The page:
Naked Security Naked Security

Emergency iOS patch fixes jailbreaking flaw for second time

With iOS 13 nearing release, Apple users perhaps thought they were done with iOS 12 updates for good. If so, they were wrong.

With iOS 13 nearing release, Apple users perhaps thought they were done with iOS 12 updates for good.

If so, they were wrong. On 26 August 2019, another update was released for the four-week-old iOS 12.4 in the form of iOS 12.4.1.

Apple doesn’t describe this as an ‘emergency’ patch – though as it addresses a serious vulnerability, it’s hard to interpret it as being anything else.

Why the rush? This is where it gets awkward for Apple. Version 12.4.1 closes a jailbreaking hole, which we delved into in some detail last week.

The short version

Originally patched in iOS 12.3 in May 2019 after being revealed by Google Project Zero researcher Ned Williamson as the ‘Sock Puppet’ exploit (CVE-2019-8605), the arrival of iOS 12.4 in July inadvertently undid that fix.

A researcher known as Pwn20wnd subsequently released a follow-up jailbreak exploit dubbed ‘unc0ver’ on 18 August 2019 which jailbroke some Apple iOS devices.

In other words, Apple fixed the flaw, accidentally unfixed it, and with the appearance of a jailbreak had to rush out iOS 12.4.1 to re-fix it for a second time.

The patch

Both Williamson and Pwn20wnd are credited by Apple in the company’s advisory, the latter with a single sentence:

We would like to acknowledge @Pwn20wnd for their assistance.

To which Pwn20wnd responded with the following tweet:

As previously explained, jailbreaking iOS devices fascinates some owners but the freedom it offers comes at the expense of making those devices vulnerable to hackers.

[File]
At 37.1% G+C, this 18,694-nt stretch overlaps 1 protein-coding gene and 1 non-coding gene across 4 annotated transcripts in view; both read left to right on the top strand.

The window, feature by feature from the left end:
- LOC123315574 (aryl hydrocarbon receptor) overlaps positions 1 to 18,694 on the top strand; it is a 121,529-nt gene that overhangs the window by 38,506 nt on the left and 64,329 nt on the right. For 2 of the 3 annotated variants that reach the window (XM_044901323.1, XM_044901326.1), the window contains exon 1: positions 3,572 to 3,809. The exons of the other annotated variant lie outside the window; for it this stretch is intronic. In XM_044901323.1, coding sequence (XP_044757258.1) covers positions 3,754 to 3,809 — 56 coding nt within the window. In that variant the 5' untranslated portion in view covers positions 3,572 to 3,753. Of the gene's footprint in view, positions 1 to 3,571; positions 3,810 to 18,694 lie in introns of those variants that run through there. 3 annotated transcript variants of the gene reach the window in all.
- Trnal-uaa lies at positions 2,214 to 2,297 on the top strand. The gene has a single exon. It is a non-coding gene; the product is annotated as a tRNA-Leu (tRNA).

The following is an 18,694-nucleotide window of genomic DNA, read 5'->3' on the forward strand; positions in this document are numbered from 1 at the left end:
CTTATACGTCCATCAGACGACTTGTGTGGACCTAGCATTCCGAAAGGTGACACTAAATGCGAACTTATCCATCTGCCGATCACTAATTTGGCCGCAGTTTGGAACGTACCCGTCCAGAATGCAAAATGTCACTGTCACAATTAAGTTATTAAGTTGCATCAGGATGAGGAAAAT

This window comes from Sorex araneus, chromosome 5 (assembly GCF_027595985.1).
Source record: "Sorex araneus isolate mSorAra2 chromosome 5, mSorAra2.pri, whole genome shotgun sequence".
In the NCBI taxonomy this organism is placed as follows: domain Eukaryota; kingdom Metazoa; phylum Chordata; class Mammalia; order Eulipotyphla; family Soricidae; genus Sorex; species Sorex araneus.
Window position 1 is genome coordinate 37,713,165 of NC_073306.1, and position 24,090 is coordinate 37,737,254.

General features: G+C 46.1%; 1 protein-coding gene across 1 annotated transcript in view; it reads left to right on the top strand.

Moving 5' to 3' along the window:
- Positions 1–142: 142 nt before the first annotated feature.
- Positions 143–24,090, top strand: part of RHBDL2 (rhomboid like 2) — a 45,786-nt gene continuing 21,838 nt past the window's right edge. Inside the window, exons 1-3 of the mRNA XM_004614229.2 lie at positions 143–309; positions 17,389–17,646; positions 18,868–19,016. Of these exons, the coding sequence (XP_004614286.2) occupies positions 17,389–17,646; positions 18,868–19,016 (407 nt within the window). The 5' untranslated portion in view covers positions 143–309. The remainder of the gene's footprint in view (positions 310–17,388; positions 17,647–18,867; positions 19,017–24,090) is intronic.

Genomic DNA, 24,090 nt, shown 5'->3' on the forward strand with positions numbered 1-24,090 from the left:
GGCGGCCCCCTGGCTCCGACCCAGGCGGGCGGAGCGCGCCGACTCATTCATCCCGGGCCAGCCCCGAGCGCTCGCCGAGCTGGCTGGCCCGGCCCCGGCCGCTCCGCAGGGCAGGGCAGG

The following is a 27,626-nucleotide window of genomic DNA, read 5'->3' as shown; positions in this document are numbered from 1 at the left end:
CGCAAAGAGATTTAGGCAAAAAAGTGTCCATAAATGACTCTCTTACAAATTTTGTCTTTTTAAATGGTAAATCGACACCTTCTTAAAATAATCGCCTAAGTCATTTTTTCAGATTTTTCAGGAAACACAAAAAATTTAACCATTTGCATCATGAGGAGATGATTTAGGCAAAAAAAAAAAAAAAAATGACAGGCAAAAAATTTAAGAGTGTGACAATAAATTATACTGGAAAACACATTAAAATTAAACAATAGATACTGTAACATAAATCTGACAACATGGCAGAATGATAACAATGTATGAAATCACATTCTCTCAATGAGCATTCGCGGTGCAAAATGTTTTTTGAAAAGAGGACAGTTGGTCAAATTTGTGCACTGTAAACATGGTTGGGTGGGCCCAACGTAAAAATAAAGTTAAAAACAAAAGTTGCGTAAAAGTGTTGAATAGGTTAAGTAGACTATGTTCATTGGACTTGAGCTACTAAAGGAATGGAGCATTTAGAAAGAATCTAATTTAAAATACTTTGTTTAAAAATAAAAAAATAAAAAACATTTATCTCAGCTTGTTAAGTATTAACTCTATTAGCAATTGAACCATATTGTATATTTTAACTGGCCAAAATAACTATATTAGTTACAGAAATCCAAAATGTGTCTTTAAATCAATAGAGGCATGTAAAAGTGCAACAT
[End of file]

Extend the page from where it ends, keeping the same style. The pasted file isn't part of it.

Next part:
Ironically, this has happened only days after Apple boosted its maximum bug bounty reward for anyone able to find a kernel-level security flaw in iOS to $1 million, the biggest public bounty offered by any tech company.

While it’s unlikely the latest jailbreaking hacks would qualify (big rewards are reserved for flaws that require no user interaction) the fact that Apple somehow undid a fix for a flaw that might have qualified for a reward looks rather clumsy.

What to do?

Unless you really, definitely, absolutely want/need to jailbreak your iPhone – in which case you would probably have done it already anyway – we strongly recommend that you get the latest iOS update, given how widely the CVE-2019-8605 hole has been publicised.

To check if you’re up to date, and to get the update if not, head to: SettingsGeneralSoftware Update.

Note that this bug also exists in macOS, so Mac users need to update too. The macOS patch doesn’t get a new version number (it’s still macOS Mojave 10.14.6), so you need to check your build number instead.

At the time of writing [2019-08-28T14:45Z] your build number should be 18G95– here’s how to check:

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